moreless
  • 109
    The Dick Clark Saturday Night Beechnut Show

    The Dick Clark Saturday Night Beechnut Show

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    ABC (ended 1960)
    The Dick Clark Saturday Night Beechnut Show was Dick Clark's second attempt at a prime time show. His first, a prime-time version of American Bandstand, ran only 13 weeks. The Beechnut Show was much more successful lasting almost 3 years.

    The Dick Clark Saturday Night Beechnut Show was broadcast live Saturday nights from the Little Theatre in New York City. Every weekend, Dick Clark commuted from Philadelphia to NYC to do the "Beechnut" show. There was actually two shows done each Saturday. The first was a rehearsal show where the artists could sketch out their performances and Clark could line everything up. This would have a different audience then the second show which was the one that was televised.

    Beechnut Gum was actually picked up as a sponser for the third episode to the conclusion of the show's run. The artists that appeared usually "lip-synched" to their records. Very few actually performed live.

    This is the only show to be able to make the claim of having Buddy Holly, Ritchie Valens and the Big Bopper as guests (though on different episodes). All three were killed together in a plane crash on February 3, 1959.

    Amazingly, Elvis Presley and Ricky Nelson, two of the biggest stars of the period, never appeared on the show.

    Dick Clark lost this show as a result of the payola scandal.

    Up until the mid 1980's, the only way you were able to see selected vintage clips from any of Dick Clark's shows was to wait until their American Bandstand anniversary shows which seemed to run every 5 years. The clips you would see would be around 4 to 5 seconds in duration! In 1986, Dick Clark Productions took a step in correcting this by issuing a commercial home video release of full length clips from the Dick Clark archives complete with intros and outros! The title was called "The Best Of Bandstand", however in the below track listing of the videos contents we see that all of the performance clips from Clark's shows were from his Saturday Night Beechnut Show! The only exception was Buddy Holly's performance of "Peggy Sue" which is live and from The Arthur Murray Show. Buddy Holly was on American Bandstand twice (August 26, 1957 and October 28, 1958) and on the Saturday Night Beechnut Show once (October 25, 1958) Yet, Dick Clark stated that "The only good piece of Buddy Holly footage was either lost or stolen sometime in the late '60's". Of course the obvious question everyone seems to ask is "So what about the bad footage!" So no Buddy Holly footage from any Dick Clark show was used in this video.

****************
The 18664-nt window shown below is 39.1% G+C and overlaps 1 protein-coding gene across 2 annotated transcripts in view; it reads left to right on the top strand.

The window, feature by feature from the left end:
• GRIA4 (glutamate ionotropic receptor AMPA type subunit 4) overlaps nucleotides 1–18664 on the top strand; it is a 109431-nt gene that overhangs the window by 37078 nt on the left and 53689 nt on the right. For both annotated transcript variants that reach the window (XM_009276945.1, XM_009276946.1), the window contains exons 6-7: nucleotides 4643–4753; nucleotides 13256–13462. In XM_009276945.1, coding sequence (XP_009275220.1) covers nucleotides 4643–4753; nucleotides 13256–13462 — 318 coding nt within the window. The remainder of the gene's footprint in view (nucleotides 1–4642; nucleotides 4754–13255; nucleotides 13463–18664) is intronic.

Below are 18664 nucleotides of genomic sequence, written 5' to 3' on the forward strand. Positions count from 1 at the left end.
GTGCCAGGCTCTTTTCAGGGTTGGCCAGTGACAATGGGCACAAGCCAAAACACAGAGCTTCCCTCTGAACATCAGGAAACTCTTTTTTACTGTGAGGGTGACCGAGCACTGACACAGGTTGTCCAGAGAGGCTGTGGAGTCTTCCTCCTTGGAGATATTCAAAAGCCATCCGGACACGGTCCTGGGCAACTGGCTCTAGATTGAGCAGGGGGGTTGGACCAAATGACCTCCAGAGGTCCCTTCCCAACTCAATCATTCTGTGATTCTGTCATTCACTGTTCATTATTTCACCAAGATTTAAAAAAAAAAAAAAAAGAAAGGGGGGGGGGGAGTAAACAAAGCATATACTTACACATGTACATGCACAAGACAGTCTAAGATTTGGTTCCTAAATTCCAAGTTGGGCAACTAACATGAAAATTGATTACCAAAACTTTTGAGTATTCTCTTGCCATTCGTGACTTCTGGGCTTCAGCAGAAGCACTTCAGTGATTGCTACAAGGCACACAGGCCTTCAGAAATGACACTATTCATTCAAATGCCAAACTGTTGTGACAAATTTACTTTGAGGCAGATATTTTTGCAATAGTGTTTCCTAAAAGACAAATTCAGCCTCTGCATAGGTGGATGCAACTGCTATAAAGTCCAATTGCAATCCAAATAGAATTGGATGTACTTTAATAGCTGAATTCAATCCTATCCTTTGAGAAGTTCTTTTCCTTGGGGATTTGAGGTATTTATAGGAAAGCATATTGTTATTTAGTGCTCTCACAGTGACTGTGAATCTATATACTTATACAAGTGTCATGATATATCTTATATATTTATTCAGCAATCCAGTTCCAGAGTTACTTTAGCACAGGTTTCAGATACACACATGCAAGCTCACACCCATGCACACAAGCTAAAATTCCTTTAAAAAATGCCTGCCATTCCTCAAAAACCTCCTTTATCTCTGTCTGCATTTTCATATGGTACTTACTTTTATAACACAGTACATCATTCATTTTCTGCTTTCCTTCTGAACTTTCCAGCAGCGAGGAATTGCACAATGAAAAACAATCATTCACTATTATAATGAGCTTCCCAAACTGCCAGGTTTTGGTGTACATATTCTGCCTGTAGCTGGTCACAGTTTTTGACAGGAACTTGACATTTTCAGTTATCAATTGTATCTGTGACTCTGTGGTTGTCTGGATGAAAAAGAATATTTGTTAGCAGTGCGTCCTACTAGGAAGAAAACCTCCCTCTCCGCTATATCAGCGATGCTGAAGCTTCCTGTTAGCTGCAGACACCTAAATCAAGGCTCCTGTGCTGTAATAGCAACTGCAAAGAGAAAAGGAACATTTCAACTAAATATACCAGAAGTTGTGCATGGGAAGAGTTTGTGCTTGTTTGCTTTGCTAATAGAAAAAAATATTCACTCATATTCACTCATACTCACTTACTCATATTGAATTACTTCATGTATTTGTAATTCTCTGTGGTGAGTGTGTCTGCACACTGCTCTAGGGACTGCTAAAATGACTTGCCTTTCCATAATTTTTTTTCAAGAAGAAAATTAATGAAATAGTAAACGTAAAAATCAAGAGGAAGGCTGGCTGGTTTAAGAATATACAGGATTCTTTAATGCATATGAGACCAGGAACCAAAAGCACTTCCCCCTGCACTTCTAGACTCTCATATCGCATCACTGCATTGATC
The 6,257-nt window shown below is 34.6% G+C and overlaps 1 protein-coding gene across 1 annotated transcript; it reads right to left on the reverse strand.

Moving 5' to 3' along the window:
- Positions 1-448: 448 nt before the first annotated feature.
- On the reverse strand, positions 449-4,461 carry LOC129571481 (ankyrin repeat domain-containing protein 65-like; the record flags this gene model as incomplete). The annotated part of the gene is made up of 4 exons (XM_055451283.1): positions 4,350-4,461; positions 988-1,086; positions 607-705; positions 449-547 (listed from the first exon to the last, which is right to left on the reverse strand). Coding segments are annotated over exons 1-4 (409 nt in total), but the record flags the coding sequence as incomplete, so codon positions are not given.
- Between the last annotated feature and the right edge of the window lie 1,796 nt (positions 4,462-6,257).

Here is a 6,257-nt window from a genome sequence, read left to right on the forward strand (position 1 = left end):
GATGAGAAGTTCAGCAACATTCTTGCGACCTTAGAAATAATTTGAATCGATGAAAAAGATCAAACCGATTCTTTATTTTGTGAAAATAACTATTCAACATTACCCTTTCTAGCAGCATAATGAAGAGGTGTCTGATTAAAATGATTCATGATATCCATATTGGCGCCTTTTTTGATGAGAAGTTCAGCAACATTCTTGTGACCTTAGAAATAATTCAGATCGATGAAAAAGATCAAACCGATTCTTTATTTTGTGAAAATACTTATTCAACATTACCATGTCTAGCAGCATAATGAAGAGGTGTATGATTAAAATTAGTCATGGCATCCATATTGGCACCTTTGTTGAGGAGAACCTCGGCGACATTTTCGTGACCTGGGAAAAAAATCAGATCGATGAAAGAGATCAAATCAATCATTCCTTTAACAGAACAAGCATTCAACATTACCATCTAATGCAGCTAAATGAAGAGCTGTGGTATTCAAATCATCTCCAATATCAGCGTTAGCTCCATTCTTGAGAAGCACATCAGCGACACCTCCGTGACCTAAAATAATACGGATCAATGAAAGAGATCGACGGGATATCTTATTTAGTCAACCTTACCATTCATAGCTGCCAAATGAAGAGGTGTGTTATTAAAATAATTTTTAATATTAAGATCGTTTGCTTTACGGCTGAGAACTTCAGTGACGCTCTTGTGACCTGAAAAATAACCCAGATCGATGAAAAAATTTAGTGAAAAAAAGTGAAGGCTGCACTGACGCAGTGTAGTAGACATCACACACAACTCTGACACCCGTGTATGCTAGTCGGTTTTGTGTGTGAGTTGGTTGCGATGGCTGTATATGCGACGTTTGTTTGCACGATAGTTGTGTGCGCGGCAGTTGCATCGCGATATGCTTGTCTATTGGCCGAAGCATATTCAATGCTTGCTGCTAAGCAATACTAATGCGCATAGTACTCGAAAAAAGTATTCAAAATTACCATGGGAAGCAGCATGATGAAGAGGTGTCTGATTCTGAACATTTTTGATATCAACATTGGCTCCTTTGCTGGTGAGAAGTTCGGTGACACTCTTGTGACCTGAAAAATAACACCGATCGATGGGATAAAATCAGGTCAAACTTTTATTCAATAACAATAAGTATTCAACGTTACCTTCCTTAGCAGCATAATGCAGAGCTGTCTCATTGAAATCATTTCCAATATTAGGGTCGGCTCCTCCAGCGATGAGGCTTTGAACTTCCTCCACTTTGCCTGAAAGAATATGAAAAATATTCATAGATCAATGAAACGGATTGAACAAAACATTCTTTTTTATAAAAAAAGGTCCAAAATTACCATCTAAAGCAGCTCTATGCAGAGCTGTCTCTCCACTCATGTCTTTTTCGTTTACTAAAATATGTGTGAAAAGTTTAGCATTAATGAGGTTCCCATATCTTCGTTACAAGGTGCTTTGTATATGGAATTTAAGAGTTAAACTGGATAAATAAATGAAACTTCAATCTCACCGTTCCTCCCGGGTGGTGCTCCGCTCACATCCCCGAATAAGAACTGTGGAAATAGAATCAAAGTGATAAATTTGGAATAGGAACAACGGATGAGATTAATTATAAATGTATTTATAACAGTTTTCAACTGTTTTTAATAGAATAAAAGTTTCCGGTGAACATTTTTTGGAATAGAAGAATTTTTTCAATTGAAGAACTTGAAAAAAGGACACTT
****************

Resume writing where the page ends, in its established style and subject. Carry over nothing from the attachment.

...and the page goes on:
In addition, the Dick Clark archives contends that no footage of Buddy Holly or Ritchie Valens exists in their vaults. Ritchie appeared on American Bandstand once (October 6, 1958) and The Beechnut Show once (December 27, 1958). A flag was raised when an intro to a Ritchie Valens / Dick Clark clip was used in the movie "La Bamba". The actual performance was recreated by Lou Diamond Phillips but Clark's intro seemed so real that this led to speculation that at least one clip of Ritchie existed and the intro was taken from it. However, it was stated by Clark's people to be a Dick Clark voice over to another intro.

    "The Best Of Bandstand" clips on the VHS home video:
    (1) Backstage at Bandstand footage - December 5, 1961
    (2) Bill Haley - "Rock Around The Clock" - February 20, 1960 - Episode # 106
    (3) Buddy Holly - "Peggy Sue" - December 28, 1957 (clip from an Arthur Murray Party TV special).
    (4) Jerry Lee Lewis - "Great Balls Of Fire" - February 15, 1958 Live - Episode # 1 [Credits at the end of the video tape give this date as February 14, 1958]
    (5) Sam Cooke - "You Send Me" - March 14, 1959 - Episode # 57
    (6) The Big Bopper - "Chantilly Lace" - September 20, 1958 - Episode # 32
    (7) The Silhouettes - "Get A Job" - March 8, 1958 - Episode # 4
    (8) Fabian - "Turn Me Loose" - March 7, 1959 - Episode # 56
    Dion and The Belmonts - "Teenager In Love" - April 4, 1959 - Episode # 60
    (9) The Fleetwood's - "Come Softly To Me" - March 14, 1959 - Episode # 57
    (10) Paul Anka - "Lonely Boy" - May 9, 1959 - Episode # 65
    (11) Mark Dinning - "Teen Angel" - January 23, 1960 - Episode # 102
    (12) The Everly Brothers - "Cathy's Clown" - July 9, 1960 - Episode # 126
    (13) Edd Brynes and Connie Stevens - "(Kookie Kookie) Lend Me Your Comb" - April 4, 1959 - Episode # 60
    (14) Chubby Checker - "The Twist" - August 6, 1960 - Episode # 130

    Ironically, the only clip from an American Bandstand show is not even a performance clip!

    Frustratingly, probably do to low sales figures, the Dick Clark archives never followed up with another volume of 1950's clips from their vaults. Nor have they ever officially released any complete episodes of "The Dick Clark Saturday Night Beechnut Show"moreless
  • 110
    The Life of Riley (1953)